3. Here’s a new team that could be a candidate to trade up: Atlanta. Falcons GM Thomas Dimitroff has never been shy in these spots, and fellow ex-Patriots exec Bob Quinn could be an interesting trade partner (the Lions, who pick eighth, are looking to deal down). Atlanta’s been nosing around offensive and defensive linemen ahead of the draft.

4. Teams keep pretty detailed accounting of which players are visiting which teams ahead of the draft, looking for trends. Here’s one that one team found: The Panthers used six of their 30 allotted in-house visits on offensive tackles, hosting Washington’s Kaleb McGary, Washington State’s Andre Dillard, Alabama State’s Tytus Howard, West Virginia’s Yodny Cajuste, Oklahoma’s Bobby Evans and Ole Miss’s Greg Little. On top of that, GM Marty Hurney was at the Pro Days of a bunch of the top tackles. So it’s not hard to see that Carolina’s serious about filling that need.

5. Want one more? The Vikings burned seven of their 30 in-house visits on offensive linemen. Which makes sense, give their need there, too.

6. Common sense says that if the Giants are going to take a quarterback in the first round, they should do it at No. 6, not No. 17. But what I’ve been reminded time and time again over the last couple weeks by execs who’ve heard the Giants will wait until 17 for a QB is how old school Dave Gettleman is. And when these guys call him old school, they’re saying he’ll stick to his board. And I was given an example of that—in 2015, Gettleman, then in Carolina, drafted linebacker Shaq Thompson, despite having Luke Kuechly and Thomas Davis on the roster, which was a clear example of eschewing need to the guy he thought was the best player left.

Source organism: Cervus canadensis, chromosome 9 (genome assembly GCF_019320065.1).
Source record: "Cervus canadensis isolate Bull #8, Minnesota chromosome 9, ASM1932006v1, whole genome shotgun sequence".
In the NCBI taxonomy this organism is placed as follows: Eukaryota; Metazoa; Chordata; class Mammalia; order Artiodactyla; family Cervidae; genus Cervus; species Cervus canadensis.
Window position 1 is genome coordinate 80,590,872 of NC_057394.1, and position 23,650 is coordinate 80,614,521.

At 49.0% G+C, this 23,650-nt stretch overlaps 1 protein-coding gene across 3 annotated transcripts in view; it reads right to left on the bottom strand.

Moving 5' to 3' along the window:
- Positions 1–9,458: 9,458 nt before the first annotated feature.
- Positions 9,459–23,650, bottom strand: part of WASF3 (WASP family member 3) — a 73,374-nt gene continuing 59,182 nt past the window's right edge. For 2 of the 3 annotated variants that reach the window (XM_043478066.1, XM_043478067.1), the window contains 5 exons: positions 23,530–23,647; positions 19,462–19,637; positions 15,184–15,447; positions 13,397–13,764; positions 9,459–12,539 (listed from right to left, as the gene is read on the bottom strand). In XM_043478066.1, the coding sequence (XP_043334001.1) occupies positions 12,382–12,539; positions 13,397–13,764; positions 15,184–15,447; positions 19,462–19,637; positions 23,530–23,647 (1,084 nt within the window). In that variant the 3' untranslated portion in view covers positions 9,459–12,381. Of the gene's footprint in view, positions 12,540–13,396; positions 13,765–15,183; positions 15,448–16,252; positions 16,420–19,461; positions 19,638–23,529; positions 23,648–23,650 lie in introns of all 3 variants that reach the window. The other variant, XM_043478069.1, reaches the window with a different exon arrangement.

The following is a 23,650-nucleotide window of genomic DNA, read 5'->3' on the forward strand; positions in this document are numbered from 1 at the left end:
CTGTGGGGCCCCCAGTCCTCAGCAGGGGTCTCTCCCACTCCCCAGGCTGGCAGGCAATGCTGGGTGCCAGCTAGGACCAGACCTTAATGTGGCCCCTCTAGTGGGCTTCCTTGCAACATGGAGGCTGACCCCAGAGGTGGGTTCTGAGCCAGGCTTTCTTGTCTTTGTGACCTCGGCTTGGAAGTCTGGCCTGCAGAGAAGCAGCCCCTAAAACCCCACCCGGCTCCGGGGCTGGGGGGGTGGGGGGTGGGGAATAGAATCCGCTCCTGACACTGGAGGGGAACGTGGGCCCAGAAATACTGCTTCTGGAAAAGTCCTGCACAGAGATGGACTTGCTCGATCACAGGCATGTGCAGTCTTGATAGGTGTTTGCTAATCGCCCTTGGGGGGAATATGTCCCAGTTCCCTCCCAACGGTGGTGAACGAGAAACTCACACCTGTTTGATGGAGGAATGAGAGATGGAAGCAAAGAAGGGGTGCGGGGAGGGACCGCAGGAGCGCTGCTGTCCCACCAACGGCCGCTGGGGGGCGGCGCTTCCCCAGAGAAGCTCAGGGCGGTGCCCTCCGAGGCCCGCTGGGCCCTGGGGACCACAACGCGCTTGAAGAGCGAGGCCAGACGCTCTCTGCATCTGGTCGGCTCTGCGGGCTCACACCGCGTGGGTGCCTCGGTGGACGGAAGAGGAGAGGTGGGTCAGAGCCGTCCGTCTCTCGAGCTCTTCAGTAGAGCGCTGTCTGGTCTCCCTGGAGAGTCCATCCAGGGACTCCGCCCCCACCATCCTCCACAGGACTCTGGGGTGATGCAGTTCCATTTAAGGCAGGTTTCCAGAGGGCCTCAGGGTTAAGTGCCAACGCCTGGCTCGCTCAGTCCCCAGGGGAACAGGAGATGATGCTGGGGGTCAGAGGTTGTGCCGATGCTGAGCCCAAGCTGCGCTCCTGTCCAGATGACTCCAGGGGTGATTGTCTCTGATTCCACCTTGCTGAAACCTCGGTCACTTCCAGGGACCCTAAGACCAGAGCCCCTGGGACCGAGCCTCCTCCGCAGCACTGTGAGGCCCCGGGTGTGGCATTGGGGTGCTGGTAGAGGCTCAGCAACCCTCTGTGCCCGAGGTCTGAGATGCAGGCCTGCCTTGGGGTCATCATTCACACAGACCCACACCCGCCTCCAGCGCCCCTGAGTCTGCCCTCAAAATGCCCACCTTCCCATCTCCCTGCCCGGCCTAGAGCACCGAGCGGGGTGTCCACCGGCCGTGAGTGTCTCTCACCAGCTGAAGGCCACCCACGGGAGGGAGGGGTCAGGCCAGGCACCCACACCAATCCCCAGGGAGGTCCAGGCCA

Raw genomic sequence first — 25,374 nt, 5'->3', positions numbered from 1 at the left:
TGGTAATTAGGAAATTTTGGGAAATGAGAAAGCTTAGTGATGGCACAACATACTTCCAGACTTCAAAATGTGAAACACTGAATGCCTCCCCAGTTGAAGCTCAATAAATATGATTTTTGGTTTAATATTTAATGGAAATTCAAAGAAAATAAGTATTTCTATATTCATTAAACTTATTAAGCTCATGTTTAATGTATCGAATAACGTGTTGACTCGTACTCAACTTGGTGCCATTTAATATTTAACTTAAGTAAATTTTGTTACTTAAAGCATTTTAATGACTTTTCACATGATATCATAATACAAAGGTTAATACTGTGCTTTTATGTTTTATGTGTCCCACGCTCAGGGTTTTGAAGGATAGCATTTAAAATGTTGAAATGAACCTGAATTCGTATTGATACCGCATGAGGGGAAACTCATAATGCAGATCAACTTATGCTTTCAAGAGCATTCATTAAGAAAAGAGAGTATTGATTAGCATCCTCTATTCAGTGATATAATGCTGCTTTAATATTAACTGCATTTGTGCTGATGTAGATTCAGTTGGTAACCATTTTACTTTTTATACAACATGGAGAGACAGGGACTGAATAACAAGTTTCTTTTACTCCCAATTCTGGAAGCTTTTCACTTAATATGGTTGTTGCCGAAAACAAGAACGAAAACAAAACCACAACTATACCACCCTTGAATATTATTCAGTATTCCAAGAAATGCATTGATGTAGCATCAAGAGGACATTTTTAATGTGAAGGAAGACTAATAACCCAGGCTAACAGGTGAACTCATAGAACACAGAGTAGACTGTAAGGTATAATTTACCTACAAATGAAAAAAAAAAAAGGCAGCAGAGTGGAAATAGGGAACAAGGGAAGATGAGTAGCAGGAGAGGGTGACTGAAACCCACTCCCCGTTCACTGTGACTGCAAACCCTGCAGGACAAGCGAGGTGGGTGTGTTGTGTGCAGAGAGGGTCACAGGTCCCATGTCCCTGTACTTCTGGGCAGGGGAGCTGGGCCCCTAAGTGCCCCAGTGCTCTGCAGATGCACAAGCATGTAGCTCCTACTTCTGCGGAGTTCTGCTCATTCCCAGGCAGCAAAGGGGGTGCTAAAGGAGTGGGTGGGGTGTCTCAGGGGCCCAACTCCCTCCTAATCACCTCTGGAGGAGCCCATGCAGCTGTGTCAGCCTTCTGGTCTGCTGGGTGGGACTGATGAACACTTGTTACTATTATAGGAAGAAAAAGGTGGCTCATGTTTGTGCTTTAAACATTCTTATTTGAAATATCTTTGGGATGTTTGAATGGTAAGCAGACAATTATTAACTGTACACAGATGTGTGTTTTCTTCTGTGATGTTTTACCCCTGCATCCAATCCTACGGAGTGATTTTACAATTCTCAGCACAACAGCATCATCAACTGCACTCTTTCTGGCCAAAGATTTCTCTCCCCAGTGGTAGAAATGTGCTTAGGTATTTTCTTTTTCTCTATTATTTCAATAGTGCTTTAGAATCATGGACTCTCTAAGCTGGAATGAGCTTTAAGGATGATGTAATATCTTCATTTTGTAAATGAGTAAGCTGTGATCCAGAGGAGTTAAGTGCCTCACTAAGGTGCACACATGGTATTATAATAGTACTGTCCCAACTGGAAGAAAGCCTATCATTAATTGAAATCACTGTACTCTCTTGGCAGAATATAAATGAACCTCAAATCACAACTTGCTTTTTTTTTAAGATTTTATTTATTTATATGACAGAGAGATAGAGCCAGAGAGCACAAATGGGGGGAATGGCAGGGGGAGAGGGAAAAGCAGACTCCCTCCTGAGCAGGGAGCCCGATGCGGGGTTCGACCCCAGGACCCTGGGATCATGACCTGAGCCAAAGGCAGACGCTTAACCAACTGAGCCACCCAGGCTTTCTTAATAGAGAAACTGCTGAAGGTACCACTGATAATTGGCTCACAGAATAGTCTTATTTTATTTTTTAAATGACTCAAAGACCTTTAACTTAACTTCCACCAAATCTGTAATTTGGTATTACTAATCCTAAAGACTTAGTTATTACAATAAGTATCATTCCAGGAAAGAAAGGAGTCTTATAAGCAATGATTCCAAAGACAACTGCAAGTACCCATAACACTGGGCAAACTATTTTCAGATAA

7. LSU’s Greedy Williams, I’m told, completed the run up to the draft without taking one visit to a team facility, which is very strange for a player who’s carrying a bunch of red flags. The concerns link to his toughness, his work ethic and his personality. You’d think bringing him in would be a good step to dig into that. So that no did is notable. I could see Williams—seen by many as the draft’s most talented corner—slipping out of the first round.

8. Two more veteran names I know teams are monitoring as potential trade targets (and this is not saying they’re on the block … yet): Jaguars LB Telvin Smith and Broncos CB Chris Harris. The former was absent from the start of Jacksonville’s offseason program, and subsequently called out by EVP Tom Coughlin. The latter isn’t happy with his contract. He’s on the books for $7.9 million for the 2019-20 season, his walk year, a significantly lower rate than what his new teammate Kareem Jackson (3 years, $33 million) just got, something he’s said to have taken note of.

9. I think some teams think higher of Alabama RB Josh Jacobs than the public does. (I gave him to Oakland at 24 in my mock. I could see him going higher).